In the video above, Randy Abrams of security research firm NSS Labs explains why it might be worth using a password manager such as 1Password, LastPass, Keepass or PasswordBox.
If you decide to try out a password manager to securely store many of your website log-ins in one digital box, here are some tips from Abrams to make your accounts even more secure.
1. Lie when setting the answers to password reset questions. Hackers can easily figure out what street you live on, what elementary school you went to and what your favorite animal is. The best bet to keep someone from resetting your password is to make up answers. You can use most password managers to store the answers in a secure file.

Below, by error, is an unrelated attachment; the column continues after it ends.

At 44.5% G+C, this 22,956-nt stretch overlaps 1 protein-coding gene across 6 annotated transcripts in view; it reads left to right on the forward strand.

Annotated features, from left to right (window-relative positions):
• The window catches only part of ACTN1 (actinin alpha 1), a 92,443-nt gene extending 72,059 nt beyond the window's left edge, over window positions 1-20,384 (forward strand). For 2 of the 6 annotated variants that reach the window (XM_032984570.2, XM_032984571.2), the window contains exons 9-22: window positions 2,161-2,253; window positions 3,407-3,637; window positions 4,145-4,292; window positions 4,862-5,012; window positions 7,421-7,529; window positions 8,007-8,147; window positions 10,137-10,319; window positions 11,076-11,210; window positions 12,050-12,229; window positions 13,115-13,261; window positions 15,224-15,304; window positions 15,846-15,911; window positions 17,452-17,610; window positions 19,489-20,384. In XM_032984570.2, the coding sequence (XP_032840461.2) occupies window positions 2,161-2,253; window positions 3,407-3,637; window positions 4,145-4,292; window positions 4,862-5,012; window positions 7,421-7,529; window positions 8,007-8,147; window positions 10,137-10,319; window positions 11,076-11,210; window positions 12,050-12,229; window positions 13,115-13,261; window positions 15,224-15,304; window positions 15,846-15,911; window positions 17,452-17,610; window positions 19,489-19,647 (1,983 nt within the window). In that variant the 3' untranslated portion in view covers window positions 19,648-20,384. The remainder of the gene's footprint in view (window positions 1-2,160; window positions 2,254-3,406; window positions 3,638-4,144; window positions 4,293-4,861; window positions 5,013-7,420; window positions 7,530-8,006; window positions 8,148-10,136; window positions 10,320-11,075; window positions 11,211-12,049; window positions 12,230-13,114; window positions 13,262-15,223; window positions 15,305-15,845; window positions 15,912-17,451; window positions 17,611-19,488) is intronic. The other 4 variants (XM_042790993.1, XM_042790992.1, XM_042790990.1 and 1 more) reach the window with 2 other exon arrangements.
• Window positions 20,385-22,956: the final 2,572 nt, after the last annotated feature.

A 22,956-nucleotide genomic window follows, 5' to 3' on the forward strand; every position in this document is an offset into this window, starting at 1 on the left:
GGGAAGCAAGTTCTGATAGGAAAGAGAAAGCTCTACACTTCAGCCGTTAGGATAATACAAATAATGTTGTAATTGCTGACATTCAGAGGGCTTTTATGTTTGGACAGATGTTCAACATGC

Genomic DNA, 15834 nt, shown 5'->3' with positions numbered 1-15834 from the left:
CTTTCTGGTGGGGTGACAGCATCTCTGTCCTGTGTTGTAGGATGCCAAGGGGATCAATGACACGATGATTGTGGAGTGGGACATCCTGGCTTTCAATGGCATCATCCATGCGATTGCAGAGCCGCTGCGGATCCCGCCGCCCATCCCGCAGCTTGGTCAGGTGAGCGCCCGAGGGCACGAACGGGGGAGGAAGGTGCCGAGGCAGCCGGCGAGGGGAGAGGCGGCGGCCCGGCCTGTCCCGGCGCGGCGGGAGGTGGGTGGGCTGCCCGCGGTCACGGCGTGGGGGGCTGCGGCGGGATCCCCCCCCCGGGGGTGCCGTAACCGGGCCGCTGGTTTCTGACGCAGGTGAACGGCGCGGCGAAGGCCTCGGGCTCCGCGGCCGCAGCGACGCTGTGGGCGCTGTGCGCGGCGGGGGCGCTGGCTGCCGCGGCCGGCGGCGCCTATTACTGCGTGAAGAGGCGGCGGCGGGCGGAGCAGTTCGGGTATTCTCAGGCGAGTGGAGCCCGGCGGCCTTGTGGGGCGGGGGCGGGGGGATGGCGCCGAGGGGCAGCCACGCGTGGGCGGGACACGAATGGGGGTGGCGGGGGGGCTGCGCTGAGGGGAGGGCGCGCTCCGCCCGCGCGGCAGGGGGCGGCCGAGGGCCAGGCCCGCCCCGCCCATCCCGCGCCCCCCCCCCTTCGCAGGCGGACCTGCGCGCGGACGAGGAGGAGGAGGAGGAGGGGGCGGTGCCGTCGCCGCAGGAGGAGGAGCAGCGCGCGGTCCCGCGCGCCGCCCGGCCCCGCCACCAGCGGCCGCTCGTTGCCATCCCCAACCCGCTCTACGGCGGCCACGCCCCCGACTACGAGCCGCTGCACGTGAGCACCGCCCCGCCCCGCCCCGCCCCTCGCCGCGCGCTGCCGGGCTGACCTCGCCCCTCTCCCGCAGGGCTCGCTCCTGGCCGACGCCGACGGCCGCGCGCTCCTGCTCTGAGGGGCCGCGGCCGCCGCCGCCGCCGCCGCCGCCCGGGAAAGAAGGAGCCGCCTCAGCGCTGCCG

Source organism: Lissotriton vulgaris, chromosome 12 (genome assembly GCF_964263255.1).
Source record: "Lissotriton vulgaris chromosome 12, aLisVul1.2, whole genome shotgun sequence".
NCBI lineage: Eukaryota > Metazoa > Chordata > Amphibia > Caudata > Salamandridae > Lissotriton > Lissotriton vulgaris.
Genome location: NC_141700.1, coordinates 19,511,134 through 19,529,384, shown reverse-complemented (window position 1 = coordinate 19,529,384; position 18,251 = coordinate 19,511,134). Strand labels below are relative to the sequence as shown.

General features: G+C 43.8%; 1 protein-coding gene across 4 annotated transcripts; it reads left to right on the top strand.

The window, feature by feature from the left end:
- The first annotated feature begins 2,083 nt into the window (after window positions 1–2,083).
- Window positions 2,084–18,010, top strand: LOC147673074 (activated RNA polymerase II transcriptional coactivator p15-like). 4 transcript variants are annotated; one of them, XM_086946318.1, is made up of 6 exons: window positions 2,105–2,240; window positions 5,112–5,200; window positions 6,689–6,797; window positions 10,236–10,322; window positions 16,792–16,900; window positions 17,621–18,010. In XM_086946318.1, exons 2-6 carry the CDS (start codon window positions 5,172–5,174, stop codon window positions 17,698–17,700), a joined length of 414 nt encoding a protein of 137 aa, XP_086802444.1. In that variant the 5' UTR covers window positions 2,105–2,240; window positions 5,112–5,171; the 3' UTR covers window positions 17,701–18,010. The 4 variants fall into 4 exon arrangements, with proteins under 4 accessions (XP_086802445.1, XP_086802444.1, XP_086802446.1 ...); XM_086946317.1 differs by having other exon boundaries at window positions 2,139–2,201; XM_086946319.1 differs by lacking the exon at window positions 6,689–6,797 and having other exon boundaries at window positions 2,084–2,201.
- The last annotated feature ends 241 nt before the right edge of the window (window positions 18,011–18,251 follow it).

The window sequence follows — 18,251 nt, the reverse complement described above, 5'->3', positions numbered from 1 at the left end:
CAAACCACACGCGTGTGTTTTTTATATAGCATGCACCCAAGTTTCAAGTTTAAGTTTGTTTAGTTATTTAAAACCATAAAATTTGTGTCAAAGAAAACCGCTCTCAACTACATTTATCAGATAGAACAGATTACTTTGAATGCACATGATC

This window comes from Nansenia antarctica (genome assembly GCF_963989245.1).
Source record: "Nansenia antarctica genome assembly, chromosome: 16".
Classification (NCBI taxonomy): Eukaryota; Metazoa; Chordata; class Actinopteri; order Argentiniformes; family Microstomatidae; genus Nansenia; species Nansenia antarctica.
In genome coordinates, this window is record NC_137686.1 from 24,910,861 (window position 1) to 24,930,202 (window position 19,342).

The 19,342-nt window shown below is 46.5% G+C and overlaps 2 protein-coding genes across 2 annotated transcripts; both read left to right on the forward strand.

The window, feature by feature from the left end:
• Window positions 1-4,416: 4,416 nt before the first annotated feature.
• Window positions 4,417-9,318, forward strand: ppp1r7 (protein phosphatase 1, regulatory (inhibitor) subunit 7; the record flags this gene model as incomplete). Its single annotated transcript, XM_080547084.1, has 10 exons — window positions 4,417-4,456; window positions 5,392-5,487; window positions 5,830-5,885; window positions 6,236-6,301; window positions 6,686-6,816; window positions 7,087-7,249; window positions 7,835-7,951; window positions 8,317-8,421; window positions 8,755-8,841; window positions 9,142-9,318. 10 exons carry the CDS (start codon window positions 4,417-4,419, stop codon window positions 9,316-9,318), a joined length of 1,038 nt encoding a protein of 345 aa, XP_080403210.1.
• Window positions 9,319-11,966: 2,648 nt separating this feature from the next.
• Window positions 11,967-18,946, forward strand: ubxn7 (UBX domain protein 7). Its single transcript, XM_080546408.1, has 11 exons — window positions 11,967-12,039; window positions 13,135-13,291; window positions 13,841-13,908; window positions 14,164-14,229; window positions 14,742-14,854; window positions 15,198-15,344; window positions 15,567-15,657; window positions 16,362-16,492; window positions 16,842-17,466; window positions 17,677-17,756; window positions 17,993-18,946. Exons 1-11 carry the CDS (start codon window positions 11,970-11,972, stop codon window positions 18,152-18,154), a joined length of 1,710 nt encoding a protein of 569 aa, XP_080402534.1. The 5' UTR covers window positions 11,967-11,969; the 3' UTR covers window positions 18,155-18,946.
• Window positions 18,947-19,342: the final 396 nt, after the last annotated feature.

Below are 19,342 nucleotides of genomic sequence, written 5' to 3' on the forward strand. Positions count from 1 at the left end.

2. A good master password should be at least 15 characters. Try starting with a phrase unique to you – "I love peanuts in salad." Then, throw in some capitalization and special characters – "iLovepeanutZ InsalaD!"
3. To remember the master password, Abrams recommends jotting it down a dozen times a day for a week. Eventually, recalling that password will be as easy as remembering two times two equals four.